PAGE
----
Do I have to have my spouse served for an uncontested divorce if he’s willing to sign?

I hear conflicting information on whether it’s necessary in my case. I am doing my divorce pro se and the instructions that the court hands out states that the plaintiff is to send the papers to the defendant. If the defendant doesn’t return the affidavit, continue to the next step in the instructions which states the defendant is to be served personally by hand.

Asked on July 26, 2012 under Family Law, New York

Answers:

S.L,. Member, California Bar / FreeAdvice Contributing Attorney

Answered 8 years ago | Contributor

The court's instructions are referring to a Notice and Acknowledgment of Receipt.  If your spouse signs the Notice and Acknowledgment of Receipt, that would be sufficient without having your spouse served by a process server or the marshal.  The purpose of signing the Notice and Acknowledgment of Receipt or the purpose of being served by a process server if the Notice and Acknowledgment of Receipt is not signed is to provide notice to your spouse of your Petition for Divorce.  If your spouse signs the Notice and Acknowledgment of Receipt and returns it to you, your spouse has notice of your Petition for Divorce and your case proceeds without having to have your spouse served by a process server or the marshal.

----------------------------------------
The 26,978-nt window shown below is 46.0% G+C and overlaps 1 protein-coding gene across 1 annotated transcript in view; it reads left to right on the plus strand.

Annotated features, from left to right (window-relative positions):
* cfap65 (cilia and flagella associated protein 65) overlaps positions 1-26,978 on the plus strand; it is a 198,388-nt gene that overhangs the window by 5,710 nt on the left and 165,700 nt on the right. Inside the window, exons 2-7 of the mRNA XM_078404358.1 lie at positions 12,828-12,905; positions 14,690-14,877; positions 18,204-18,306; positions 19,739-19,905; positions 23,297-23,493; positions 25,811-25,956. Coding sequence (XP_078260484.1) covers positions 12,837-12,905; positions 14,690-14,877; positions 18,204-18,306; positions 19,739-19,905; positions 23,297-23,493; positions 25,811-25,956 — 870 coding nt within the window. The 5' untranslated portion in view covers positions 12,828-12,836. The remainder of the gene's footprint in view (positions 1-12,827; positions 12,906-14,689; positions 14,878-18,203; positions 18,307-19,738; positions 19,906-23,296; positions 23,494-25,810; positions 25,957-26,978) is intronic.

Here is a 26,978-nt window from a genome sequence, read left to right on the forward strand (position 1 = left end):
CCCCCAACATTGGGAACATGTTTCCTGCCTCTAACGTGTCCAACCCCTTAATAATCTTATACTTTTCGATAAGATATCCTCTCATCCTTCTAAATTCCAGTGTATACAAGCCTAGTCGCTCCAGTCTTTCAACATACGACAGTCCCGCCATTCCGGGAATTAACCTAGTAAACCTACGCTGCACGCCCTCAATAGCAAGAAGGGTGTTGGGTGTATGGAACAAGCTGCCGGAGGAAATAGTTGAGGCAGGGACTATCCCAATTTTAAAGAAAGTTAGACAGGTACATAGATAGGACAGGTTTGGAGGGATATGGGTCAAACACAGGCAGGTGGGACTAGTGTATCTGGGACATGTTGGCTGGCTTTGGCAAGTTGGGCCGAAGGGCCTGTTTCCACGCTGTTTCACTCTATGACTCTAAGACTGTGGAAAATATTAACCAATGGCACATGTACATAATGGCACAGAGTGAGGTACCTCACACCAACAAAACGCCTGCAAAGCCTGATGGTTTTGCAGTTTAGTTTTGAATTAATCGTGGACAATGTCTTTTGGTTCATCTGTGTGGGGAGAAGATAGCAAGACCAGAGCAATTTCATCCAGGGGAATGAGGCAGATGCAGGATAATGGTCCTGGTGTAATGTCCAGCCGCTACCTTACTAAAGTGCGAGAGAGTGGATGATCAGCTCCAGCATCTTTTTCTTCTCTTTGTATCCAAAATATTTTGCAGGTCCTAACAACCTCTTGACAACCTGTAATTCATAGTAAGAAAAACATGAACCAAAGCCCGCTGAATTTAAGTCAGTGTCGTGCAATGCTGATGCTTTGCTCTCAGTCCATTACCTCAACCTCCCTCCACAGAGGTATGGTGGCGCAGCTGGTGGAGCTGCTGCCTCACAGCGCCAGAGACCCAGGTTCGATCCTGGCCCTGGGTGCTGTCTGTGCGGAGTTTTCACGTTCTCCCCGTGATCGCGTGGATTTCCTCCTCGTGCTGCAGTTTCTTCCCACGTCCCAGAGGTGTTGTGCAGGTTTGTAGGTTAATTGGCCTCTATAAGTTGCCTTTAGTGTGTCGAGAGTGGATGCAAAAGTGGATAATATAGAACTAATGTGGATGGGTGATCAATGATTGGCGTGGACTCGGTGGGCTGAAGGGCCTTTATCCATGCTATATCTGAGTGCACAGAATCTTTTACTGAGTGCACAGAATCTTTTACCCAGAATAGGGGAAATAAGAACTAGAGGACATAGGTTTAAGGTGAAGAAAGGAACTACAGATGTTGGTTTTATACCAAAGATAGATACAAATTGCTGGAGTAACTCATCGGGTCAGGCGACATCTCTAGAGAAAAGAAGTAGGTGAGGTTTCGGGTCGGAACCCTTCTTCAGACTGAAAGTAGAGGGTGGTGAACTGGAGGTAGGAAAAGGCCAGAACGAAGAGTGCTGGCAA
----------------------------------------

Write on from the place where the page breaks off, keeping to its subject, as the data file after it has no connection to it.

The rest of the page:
IMPORTANT NOTICE: The Answer(s) provided above are for general information only. The attorney providing the answer was not serving as the attorney for the person submitting the question or in any attorney-client relationship with such person. Laws may vary from state to state, and sometimes change. Tiny variations in the facts, or a fact not set forth in a question, often can change a legal outcome or an attorney's conclusion. Although AttorneyPages.com has verified the attorney was admitted to practice law in at least one jurisdiction, he or she may not be authorized to practice law in the jurisdiction referred to in the question, nor is he or she necessarily experienced in the area of the law involved. Unlike the information in the Answer(s) above, upon which you should NOT rely, for personal advice you can rely upon we suggest you retain an attorney to represent you.